Yemen's embattled president has reached an agreement with Houthi rebels to end a violent standoff in the capital, Sanaa.

The Shia rebels agreed on Wednesday to withdraw from areas overlooking the presidential palace and the private compound of the President, Abd-Rabbu Mansour Hadi, after receiving assurances of constitutional change and power-sharing.

In a statement issued late on Wednesday, Hadi said the Houthis had a right to serve in posts in all state institutions, and a draft constitution that had been a source of disagreement between him and the group was open to amendment.

He said the Houthis agreed to withdraw fighters from areas overlooking his palace, his private home and the official residence of the prime minister, as well as a missile base, and had promised to immediately free his chief of staff, whom they had held captive since Saturday.

"The draft constitution is subject to amendments, deletions, streamlining and additions," said the statement. All sides agreed government and state institutions, schools and universities should rapidly return to work, it added.

A source close to Hadi said the president met an official from the armed group, and denied reports the head of state was under house arrest, despite two days of pitched battles outside his home.

After clashes erupted at the president's office and home on Tuesday, the Houthi leader, Abdel-Malik al-Houthi, had threatened to take further "measures" unless Hadi bowed to his demand for constitutional changes that would increase Houthi power.

The Houthis, an ally of Iran, swept into the capital four months ago and have emerged as the dominant force in the country.

For now at least they appear to have decided to stop short of overthrowing Hadi, possibly preferring to exert control over a weakened leader rather than take on the burden of power.

'President free to leave home'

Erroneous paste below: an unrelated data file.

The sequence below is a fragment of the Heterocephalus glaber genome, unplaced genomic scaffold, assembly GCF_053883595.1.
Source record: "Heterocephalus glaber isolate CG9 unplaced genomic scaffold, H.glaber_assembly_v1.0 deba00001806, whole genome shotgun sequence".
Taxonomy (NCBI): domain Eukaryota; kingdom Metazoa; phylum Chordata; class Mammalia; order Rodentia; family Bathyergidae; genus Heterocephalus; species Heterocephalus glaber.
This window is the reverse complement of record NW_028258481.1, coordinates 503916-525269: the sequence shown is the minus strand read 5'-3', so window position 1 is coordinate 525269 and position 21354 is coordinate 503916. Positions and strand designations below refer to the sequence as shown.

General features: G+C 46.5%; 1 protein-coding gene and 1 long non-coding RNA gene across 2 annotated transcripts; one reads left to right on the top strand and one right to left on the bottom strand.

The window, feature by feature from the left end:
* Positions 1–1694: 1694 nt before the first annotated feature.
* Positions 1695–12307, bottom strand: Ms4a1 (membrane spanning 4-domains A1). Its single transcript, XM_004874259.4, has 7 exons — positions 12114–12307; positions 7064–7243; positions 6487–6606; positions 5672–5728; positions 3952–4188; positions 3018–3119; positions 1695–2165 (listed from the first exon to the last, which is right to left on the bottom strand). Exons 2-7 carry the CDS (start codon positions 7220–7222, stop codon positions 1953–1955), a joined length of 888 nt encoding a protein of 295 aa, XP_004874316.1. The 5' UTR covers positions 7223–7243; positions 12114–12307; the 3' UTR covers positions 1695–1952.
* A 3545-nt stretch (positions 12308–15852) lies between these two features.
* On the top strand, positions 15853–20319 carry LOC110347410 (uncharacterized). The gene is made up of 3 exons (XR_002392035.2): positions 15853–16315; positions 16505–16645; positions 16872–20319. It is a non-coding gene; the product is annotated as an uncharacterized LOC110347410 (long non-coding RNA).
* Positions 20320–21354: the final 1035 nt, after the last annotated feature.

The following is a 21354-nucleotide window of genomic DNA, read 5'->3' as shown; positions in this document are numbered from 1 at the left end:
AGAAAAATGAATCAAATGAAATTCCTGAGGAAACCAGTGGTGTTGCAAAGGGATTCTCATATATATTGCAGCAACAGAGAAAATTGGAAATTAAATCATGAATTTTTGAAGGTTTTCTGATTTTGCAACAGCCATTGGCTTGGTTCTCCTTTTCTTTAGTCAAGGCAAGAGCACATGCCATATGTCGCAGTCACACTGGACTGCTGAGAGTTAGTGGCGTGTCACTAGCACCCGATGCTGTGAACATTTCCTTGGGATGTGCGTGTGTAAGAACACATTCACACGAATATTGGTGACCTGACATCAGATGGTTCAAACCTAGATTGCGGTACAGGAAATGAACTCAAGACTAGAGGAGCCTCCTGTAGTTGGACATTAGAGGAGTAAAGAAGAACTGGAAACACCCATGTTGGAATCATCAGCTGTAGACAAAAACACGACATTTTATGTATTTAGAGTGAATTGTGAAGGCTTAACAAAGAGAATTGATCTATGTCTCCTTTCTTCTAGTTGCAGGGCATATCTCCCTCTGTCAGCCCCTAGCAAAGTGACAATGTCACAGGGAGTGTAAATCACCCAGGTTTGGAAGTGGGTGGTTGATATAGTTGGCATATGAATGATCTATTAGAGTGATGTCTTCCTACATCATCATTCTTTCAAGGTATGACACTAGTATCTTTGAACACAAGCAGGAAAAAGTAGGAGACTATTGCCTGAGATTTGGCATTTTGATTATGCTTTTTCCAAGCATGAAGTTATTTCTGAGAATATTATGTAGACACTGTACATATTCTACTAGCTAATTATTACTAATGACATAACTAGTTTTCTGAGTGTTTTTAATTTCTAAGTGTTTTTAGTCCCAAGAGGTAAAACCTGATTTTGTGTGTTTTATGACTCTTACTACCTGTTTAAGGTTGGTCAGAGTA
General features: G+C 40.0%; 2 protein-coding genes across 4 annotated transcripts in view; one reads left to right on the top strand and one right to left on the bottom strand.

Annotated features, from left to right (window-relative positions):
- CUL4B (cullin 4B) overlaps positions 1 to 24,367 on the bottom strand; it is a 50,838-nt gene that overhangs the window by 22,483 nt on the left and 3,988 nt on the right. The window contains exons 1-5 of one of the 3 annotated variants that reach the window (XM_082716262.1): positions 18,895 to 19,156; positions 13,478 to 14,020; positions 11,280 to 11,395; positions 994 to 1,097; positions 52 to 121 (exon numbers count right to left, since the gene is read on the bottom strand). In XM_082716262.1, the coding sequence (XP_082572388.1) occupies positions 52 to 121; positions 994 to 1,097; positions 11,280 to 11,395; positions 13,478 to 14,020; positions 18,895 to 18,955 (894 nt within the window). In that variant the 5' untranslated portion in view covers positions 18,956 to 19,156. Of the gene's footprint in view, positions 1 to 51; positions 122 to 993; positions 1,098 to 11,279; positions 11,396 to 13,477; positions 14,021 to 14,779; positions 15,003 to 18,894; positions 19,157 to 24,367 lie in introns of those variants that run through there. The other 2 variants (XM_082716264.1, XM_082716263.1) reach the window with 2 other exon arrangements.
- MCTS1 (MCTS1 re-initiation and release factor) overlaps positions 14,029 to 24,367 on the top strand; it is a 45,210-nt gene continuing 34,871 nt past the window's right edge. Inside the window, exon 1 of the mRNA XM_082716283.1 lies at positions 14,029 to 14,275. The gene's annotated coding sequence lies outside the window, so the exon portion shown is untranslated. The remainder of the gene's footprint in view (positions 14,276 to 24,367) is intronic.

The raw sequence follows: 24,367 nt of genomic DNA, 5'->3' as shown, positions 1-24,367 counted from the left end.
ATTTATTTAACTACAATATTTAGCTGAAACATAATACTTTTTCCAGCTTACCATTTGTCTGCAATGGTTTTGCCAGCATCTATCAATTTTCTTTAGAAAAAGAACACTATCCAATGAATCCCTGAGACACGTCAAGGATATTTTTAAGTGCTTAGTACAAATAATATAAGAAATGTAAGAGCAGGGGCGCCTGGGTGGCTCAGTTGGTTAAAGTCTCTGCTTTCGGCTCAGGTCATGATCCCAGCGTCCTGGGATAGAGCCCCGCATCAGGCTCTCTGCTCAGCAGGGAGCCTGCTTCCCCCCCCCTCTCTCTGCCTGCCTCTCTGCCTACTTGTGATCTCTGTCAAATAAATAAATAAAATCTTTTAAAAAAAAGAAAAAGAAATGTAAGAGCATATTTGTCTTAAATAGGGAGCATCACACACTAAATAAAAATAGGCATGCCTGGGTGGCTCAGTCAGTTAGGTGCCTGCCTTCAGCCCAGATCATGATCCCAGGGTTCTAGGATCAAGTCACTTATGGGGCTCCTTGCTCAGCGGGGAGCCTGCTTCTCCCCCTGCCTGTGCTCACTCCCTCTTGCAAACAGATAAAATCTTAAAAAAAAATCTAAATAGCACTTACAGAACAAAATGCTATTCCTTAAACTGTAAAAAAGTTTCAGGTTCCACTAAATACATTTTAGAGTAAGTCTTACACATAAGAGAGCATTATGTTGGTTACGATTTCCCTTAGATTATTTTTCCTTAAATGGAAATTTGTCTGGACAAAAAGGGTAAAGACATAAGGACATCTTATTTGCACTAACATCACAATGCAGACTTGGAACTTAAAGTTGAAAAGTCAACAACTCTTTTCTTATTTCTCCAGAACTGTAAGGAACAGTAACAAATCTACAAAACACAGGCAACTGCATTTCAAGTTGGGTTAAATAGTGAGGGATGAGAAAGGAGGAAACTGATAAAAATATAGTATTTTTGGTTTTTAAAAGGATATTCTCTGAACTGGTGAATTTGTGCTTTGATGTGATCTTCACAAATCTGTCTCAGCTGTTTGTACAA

"President Hadi is still in his home. There is no problem, he can leave," Mohammed al-Bukhaiti, a member of the Houthi politburo, told Reuters.

Houthis take over Yemen presidential palace

Prime Minister Khaled Bahah quit his official residence, which had also been surrounded by Houthi fighters, for "a safe place after three days of siege", one of his aides told the Reuters news agency.

Yemeni military sources said the Houthis also seized the military aviation college close to Hadi's home, and the main missile base in Sanaa, without a fight.

In the south of the country, Hadi's home region, local officials denounced what they called a coup against him.

They shut the air and sea ports of the south's main city, Aden, and closed land entry routes.

Gulf Arab states, which support Hadi and oppose Iranian influence in the region, denounced what they called "terrorist" acts by the Houthis and their allies.

'Master of mischief'

The Houthis managed to rise to power after the country plunged into a state of turmoil following the ousting of Yemen's leader Ali Abdullah Saleh.

In a separate incident that has sparked further controversy involving Saleh, leaked telephone conversations have shown that Saleh was talking with Houthi rebels a month after the Shia group took control of capital Sanaa.

In the audio recording, received by Al Jazeera on Wednesday, Saleh is heard apparently coordinating military and political moves with Abdul Wahid Abu Ras, a Houthi leader.

The audio was reportedly recorded in October.

Speaking to Al Jazeera from London, Mohamed Qubaty, a former government adviser in Yemen, said that if the audio recordings are proven, it shows Saleh as "a master of mischief" in the country.

On Wednesday, Saleh called for early elections, arguing that early presidential and parliamentary polls would help defuse the current political crisis.

Source: Al Jazeera and agencies